Fans Defend Apples Reputation

 
 
By Don Reisinger  |  Posted 2009-08-20 Email Print this article Print
 
 
 
 
 
 
 


However, it's doubtful that this is the beginning of the end for the Apple brand. A few exploding iPhones and overheating problems aren't enough to make the company lose its position as a dominant force in the tech industry. Those incidents aren't ideal, for sure, but they're not so widespread that people will think twice about buying the iPhone or the MacBook Pro.

If Apple were any other company in the market, that might not be true. Dell and Sony dealt with public outcry when the batteries in their notebooks caused explosions. Any company that has experienced overheating troubles scrambles to fix the problem before it loses revenue.

But Apple is a different entity altogether. It's highly respected by consumers. It has, arguably, the "coolest" products on the market. And although it's easy for some to discount the impact Steve Jobs has had on the tech industry, he's a celebrity that the average non-geek knows. Those factors all help the company generate sales, regardless of the problems its devices might be experiencing.

Loyal fans

There is another factor helping Apple: its loyal fan base. Apple fans are rabid. They love Apple and everything it offers. Exploding iPhones or not, they stand by their company and their leader, Steve Jobs. More importantly, they support and defend Apple until the bitter end. No matter the problem, Apple is, in their minds, still the best and brightest company in the tech space.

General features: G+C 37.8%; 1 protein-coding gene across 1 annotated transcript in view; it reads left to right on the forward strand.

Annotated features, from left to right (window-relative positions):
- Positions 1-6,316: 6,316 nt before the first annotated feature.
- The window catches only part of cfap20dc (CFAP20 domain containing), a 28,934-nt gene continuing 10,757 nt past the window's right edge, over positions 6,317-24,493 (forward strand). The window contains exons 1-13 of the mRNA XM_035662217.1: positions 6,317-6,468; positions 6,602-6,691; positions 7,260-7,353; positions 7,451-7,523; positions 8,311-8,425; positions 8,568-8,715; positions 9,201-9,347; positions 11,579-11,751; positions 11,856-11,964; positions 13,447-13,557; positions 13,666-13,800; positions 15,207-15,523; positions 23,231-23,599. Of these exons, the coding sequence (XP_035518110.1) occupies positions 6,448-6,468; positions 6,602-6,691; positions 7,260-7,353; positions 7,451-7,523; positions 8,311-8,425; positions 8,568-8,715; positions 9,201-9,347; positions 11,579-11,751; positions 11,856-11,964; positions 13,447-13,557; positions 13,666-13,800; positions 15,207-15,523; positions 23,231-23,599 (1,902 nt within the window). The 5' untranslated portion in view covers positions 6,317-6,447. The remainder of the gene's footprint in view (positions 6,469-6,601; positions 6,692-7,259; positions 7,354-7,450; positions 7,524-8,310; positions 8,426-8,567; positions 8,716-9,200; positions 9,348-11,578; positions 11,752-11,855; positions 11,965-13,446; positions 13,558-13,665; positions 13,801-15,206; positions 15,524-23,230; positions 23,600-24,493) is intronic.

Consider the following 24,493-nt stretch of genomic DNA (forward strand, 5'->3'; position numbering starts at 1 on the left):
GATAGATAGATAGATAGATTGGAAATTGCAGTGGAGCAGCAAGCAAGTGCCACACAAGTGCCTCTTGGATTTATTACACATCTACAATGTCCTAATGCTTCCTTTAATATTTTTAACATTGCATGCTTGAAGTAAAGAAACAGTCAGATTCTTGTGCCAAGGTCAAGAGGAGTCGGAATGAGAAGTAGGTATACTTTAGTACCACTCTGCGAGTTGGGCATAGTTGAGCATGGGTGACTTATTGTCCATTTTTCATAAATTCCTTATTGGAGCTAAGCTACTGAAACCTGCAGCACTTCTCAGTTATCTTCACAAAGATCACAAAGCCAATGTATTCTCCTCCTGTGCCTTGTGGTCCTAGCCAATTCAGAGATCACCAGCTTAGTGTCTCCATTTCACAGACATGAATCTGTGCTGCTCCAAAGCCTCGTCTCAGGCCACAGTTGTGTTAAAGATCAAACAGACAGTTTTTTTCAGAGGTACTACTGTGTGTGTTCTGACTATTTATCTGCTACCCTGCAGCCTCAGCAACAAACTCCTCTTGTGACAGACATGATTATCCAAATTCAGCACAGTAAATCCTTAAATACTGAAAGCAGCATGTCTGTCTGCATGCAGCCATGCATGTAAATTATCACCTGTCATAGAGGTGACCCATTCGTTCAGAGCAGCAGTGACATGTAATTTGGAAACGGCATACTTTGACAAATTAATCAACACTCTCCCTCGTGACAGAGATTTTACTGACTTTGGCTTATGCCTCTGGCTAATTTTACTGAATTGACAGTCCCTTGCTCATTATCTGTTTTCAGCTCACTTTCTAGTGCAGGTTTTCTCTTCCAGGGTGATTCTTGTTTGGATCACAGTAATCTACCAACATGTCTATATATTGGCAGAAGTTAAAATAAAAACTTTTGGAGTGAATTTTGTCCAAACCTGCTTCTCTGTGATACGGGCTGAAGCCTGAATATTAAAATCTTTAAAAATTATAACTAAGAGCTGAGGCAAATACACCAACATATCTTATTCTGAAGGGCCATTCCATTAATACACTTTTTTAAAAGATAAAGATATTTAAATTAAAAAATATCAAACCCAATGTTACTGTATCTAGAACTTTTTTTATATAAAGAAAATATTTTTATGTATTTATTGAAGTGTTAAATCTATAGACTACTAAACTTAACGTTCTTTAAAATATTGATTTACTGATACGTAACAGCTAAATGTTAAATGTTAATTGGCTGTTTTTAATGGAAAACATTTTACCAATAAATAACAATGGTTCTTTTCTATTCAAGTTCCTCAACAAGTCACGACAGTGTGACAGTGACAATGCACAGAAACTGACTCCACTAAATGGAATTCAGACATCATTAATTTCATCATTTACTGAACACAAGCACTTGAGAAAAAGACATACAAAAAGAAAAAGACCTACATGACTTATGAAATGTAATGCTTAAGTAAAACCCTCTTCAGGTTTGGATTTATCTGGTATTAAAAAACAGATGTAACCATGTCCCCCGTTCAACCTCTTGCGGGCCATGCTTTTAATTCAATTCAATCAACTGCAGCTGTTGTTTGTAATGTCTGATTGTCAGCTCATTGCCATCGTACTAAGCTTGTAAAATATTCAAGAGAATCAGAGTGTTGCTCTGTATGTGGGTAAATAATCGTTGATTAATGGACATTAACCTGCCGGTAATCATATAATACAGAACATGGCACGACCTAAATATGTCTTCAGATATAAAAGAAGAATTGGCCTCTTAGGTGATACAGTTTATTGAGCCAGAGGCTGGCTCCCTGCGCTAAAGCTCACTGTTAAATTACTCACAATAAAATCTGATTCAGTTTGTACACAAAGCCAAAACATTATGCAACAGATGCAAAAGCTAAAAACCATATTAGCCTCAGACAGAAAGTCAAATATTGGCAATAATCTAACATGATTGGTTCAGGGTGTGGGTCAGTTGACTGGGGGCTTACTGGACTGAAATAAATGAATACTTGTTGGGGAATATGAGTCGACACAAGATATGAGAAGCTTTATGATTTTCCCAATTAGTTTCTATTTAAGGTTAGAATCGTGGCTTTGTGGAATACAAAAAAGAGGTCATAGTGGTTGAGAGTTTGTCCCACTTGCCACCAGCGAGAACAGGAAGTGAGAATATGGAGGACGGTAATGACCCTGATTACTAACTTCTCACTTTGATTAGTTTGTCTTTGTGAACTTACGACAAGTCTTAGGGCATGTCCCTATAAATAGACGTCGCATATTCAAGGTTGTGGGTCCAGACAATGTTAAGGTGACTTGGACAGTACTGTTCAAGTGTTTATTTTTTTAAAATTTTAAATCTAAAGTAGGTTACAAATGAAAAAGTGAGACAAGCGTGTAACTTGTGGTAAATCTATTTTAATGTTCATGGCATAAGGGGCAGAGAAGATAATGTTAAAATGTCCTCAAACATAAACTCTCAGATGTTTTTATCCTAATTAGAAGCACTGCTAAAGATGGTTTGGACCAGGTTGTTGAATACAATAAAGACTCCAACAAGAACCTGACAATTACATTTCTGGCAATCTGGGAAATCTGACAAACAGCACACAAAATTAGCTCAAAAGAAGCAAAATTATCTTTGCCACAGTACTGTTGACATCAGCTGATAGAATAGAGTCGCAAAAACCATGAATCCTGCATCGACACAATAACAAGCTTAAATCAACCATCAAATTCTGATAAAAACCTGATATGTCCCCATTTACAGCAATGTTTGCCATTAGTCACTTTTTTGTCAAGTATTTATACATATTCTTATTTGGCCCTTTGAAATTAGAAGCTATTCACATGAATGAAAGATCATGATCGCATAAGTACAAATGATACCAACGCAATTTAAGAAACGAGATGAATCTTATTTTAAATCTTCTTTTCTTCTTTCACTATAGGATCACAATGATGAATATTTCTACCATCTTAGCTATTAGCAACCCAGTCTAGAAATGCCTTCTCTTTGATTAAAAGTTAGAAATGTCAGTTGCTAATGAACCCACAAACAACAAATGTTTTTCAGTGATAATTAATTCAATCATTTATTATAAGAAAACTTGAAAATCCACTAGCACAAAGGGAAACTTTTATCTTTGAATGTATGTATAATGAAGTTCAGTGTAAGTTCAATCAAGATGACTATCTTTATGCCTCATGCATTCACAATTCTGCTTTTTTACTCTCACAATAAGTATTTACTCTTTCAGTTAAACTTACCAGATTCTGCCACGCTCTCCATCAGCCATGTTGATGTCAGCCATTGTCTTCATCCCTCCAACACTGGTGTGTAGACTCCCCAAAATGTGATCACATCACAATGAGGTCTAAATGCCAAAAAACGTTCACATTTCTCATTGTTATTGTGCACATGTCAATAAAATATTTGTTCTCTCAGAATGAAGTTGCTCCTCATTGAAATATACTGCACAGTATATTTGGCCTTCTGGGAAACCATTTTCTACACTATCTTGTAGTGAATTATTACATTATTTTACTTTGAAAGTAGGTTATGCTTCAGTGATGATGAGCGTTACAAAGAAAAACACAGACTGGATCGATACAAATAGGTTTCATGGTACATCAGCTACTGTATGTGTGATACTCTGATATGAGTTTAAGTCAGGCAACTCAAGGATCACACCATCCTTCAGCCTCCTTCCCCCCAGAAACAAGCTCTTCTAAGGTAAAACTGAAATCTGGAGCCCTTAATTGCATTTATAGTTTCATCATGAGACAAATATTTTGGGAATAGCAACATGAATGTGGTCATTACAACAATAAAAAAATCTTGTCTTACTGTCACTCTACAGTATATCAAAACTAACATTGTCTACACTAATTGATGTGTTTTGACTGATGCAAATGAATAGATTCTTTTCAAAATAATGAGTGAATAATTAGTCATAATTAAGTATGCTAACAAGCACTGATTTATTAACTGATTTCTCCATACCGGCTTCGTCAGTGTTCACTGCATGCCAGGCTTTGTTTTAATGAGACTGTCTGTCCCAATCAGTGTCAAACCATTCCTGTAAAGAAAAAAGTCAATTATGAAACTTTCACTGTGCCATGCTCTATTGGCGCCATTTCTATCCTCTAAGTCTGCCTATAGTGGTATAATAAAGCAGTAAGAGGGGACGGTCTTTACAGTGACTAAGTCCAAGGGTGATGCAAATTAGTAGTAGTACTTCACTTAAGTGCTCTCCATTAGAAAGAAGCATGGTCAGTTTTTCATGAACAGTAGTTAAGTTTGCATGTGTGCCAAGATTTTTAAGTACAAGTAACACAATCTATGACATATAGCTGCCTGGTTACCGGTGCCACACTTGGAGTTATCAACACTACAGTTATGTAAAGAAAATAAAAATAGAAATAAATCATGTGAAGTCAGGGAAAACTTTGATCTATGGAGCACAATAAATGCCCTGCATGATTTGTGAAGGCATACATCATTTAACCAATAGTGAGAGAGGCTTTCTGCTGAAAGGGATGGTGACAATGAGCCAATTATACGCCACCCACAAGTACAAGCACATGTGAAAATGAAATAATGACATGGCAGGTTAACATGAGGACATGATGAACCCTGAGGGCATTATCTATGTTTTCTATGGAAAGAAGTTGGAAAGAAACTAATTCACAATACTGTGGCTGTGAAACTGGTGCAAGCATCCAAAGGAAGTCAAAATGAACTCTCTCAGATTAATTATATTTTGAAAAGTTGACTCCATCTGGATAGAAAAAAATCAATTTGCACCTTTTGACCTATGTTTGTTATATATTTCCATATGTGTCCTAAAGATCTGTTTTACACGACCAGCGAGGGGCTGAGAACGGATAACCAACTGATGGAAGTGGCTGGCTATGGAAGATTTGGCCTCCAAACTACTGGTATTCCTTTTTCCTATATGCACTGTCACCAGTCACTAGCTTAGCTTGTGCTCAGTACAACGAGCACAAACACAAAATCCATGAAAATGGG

That's a major advantage for Apple to have. Apple knows that it can rely on fans to quell the unrest, talk about the company's virtues and, hopefully, make it all go away.

So as we consider how these recent troubles will impact Apple and its brand, perhaps it's important to remember that this isn't the biggest problem Apple has faced. And thanks to a loyal following, the fallout probably won't be so bad.

But that doesn't make it right.

Apple needs to start improving its offerings. These might be isolated events, but overheating and exploding iPhones are unacceptable. And if these problems become more widespread and consistent, even Apple may not be able to avoid damage to its reputation for quality and reliability.

It's as simple as that.



 
 
 
 
Don Reisinger is a freelance technology columnist. He started writing about technology for Ziff-Davis' Gearlog.com. Since then, he has written extremely popular columns for CNET.com, Computerworld, InformationWeek, and others. He has appeared numerous times on national television to share his expertise with viewers. You can follow his every move at http://twitter.com/donreisinger.
 
 
 
 
 
 
 

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